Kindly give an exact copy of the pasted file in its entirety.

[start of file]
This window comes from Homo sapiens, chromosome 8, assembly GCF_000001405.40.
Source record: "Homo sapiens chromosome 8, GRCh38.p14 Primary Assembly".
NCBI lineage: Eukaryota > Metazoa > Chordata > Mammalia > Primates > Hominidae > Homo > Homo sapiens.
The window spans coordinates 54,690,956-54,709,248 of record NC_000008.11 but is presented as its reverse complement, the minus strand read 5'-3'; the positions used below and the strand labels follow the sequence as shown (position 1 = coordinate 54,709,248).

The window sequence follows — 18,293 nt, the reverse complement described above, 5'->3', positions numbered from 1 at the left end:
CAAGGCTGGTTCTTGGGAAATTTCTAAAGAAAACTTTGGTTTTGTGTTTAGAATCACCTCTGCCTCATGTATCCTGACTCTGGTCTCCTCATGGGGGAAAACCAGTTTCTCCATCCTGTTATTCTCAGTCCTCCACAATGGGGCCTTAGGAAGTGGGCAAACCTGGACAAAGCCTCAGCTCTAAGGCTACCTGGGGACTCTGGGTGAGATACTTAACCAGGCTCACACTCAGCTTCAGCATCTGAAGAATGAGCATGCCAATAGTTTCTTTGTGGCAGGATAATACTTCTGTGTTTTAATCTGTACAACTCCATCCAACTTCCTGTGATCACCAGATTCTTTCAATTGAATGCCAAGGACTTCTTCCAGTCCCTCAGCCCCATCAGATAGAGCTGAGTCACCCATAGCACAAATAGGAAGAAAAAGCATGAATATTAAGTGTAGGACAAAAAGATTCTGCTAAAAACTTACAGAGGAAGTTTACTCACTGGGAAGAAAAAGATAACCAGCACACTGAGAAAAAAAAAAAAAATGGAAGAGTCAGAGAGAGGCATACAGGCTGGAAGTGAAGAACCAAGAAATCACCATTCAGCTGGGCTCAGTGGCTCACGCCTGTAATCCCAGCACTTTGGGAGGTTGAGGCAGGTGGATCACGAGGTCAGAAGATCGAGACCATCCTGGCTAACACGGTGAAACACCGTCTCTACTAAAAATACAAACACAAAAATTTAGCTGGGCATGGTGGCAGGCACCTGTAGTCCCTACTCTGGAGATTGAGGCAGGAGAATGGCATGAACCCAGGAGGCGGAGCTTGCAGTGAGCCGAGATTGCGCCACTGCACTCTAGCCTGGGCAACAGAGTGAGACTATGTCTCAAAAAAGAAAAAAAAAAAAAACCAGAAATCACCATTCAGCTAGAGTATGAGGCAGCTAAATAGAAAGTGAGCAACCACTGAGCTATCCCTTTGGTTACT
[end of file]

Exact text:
This window comes from Homo sapiens, chromosome 8, assembly GCF_000001405.40.
Source record: "Homo sapiens chromosome 8, GRCh38.p14 Primary Assembly".
NCBI lineage: Eukaryota > Metazoa > Chordata > Mammalia > Primates > Hominidae > Homo > Homo sapiens.
The window spans coordinates 54,690,956-54,709,248 of record NC_000008.11 but is presented as its reverse complement, the minus strand read 5'-3'; the positions used below and the strand labels follow the sequence as shown (position 1 = coordinate 54,709,248).

The window sequence follows — 18,293 nt, the reverse complement described above, 5'->3', positions numbered from 1 at the left end:
CAAGGCTGGTTCTTGGGAAATTTCTAAAGAAAACTTTGGTTTTGTGTTTAGAATCACCTCTGCCTCATGTATCCTGACTCTGGTCTCCTCATGGGGGAAAACCAGTTTCTCCATCCTGTTATTCTCAGTCCTCCACAATGGGGCCTTAGGAAGTGGGCAAACCTGGACAAAGCCTCAGCTCTAAGGCTACCTGGGGACTCTGGGTGAGATACTTAACCAGGCTCACACTCAGCTTCAGCATCTGAAGAATGAGCATGCCAATAGTTTCTTTGTGGCAGGATAATACTTCTGTGTTTTAATCTGTACAACTCCATCCAACTTCCTGTGATCACCAGATTCTTTCAATTGAATGCCAAGGACTTCTTCCAGTCCCTCAGCCCCATCAGATAGAGCTGAGTCACCCATAGCACAAATAGGAAGAAAAAGCATGAATATTAAGTGTAGGACAAAAAGATTCTGCTAAAAACTTACAGAGGAAGTTTACTCACTGGGAAGAAAAAGATAACCAGCACACTGAGAAAAAAAAAAAAAATGGAAGAGTCAGAGAGAGGCATACAGGCTGGAAGTGAAGAACCAAGAAATCACCATTCAGCTGGGCTCAGTGGCTCACGCCTGTAATCCCAGCACTTTGGGAGGTTGAGGCAGGTGGATCACGAGGTCAGAAGATCGAGACCATCCTGGCTAACACGGTGAAACACCGTCTCTACTAAAAATACAAACACAAAAATTTAGCTGGGCATGGTGGCAGGCACCTGTAGTCCCTACTCTGGAGATTGAGGCAGGAGAATGGCATGAACCCAGGAGGCGGAGCTTGCAGTGAGCCGAGATTGCGCCACTGCACTCTAGCCTGGGCAACAGAGTGAGACTATGTCTCAAAAAAGAAAAAAAAAAAAAACCAGAAATCACCATTCAGCTAGAGTATGAGGCAGCTAAATAGAAAGTGAGCAACCACTGAGCTATCCCTTTGGTTACT